Gas in a Box


The state of the liquified natural gas (LNG) industry was a major theme of the 27th World Gas Conference in Washington DC this past summer. One of the most exciting developments discussed by attendees was the increasing number of companies that are exploring opportunities for smaller, short-term LNG contracts. This would have been unheard of less than a decade ago, when only the largest utility providers could afford the more expensive long-term contracts that were necessary to make LNG a profitable investment.

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The advantages that LNG can offer are well-understood across the globe. There are the environmental implications—natural gas burns cleaner than most fossil fuels—as well as a wide range of financial perks. The raw material costs of natural gas are cheaper than traditional fuels, and more importantly, much more stable from a macroeconomic perspective. Unlike the rollercoaster nature of oil prices, which have risen and dropped unpredictably over the years, natural gas prices have remained steady.

The combination of benefits would seemingly make LNG advantageous for companies looking to diversify their fuel resources. However, the main challenge that has driven smaller companies and markets away from LNG has been the high cost of transporting the fuel.

In years past, LNG could only be shipped via specialized ocean vessels that housed the cryogenic tanks necessary to keep natural gas in a liquid form. Ports needed significant infrastructure to accommodate these supertankers and vaporize the LNG back into a gaseous form so it could be piped to its final destination.

Today, technology advancements have enabled the containerization of LNG, which significantly reduces the logistical expenses of transporting the fuel. By shipping LNG in intermodal containers, companies have more flexibility as to how they transport the fuel. In addition to increasing the range of sea vessels that can carry the cargo, containerization facilitates transportation via roadways to truck the fuel to its final location after it reaches a port.

The arrangements that most companies are exploring for transporting and storing LNG typically fall into one of two categories.

Regasification and Storage Terminals

One approach open to gas companies and electrical utilities is complementing the conventional diesel and HFO-fired systems with dedicated regasification and storage terminals for LNG. This does not necessarily mean that entire power plants have to be replaced with new equipment.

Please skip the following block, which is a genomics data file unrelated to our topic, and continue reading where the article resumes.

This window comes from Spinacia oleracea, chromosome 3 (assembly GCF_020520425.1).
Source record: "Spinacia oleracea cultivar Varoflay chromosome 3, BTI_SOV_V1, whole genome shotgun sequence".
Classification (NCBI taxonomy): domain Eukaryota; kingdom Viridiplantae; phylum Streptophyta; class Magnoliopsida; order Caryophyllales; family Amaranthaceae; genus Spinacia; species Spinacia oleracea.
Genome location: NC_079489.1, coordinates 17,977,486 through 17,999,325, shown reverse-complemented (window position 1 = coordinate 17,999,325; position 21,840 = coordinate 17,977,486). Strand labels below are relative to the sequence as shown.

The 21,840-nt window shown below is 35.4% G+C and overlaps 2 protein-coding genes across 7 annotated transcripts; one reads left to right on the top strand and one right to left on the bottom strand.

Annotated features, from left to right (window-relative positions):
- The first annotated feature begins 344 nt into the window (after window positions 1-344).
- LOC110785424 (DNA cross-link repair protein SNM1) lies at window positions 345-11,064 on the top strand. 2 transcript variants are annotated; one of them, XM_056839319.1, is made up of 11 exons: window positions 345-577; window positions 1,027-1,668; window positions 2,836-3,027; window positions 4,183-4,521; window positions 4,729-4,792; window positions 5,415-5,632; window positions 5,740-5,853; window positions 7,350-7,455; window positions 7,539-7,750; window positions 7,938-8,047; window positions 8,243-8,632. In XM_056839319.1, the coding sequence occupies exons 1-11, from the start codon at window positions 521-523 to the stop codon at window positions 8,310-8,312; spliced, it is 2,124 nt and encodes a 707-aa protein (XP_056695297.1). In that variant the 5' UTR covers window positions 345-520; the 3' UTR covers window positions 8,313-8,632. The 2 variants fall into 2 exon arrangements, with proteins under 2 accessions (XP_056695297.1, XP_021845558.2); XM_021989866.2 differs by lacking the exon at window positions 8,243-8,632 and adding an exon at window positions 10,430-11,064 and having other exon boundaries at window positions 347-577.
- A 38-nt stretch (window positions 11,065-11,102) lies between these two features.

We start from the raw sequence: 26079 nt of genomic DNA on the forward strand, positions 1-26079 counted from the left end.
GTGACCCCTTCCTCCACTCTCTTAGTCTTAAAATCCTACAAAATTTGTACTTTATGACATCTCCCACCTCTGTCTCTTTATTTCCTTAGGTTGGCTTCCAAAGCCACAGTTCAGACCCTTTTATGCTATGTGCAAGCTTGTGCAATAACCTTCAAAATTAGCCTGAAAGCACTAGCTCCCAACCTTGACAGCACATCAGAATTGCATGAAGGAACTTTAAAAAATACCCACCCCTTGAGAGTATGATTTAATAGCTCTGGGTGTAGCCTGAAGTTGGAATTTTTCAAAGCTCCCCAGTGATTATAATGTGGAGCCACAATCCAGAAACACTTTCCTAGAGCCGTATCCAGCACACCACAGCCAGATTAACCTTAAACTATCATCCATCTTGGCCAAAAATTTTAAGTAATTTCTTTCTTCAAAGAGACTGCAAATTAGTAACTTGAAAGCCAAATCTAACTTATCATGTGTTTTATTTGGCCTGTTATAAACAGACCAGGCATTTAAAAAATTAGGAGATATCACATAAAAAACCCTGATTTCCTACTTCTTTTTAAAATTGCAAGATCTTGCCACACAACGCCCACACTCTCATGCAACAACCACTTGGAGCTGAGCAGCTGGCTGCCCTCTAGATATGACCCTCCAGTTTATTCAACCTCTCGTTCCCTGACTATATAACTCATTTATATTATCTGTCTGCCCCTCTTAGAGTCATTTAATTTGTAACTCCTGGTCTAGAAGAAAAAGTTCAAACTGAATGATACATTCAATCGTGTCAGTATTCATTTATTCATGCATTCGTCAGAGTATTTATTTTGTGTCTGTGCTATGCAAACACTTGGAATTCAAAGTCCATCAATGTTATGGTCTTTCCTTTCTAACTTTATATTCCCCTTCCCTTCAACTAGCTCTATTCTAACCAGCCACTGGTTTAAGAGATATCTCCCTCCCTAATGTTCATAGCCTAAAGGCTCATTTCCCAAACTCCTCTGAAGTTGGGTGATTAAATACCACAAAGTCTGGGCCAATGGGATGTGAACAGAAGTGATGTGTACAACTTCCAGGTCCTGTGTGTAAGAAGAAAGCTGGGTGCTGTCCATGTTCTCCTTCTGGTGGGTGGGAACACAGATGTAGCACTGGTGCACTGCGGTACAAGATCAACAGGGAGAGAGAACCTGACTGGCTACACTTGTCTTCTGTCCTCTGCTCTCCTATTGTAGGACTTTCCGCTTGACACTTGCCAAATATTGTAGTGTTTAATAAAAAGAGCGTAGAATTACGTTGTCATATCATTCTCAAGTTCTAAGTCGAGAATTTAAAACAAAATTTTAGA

This setup enables dual-fuel power plants the flexibility to operate on either diesel or LNG and in some cases blend the two. By transitioning to LNG, electrical utility companies are able to benefit from lower-cost kWhs and also by having the flexibility to operate on multiple fuel sources can see higher levels of power plant availability, especially in the event of unforeseen fuel supply interruptions. In many cases, OEMs of gas turbine and reciprocating engine generators offer equipment retrofits allowing customers to upgrade existing infrastructure for operation on gas fuel.

Modular Storage Units

The alternative to building entire land-based regasification and storage terminals is to leverage a modular approach. Many companies, such as our own team at APR Energy, are exploring the potential of more accelerated development of LNG regasification and storage solutions. This enables a sort of “plug-and-play,” avoiding the challenges of building new permanent infrastructure. This type of solution could be deployed quickly and potentially provide greater accessibility to LNG.

As the technology behind LNG transportation, regasification, and storage advances, the question for the distributed energy industry will be how it can support the continued growth of LNG production and distribution. As companies explore the possibilities of standalone terminals and modular systems, it will be imperative for gas companies, electrical utilities, and logistics professionals to continue collaborating on the most cost-effective ways to bring LNG to market. De Bug Web

Paul Marcroft is Vice President of APR Energy.

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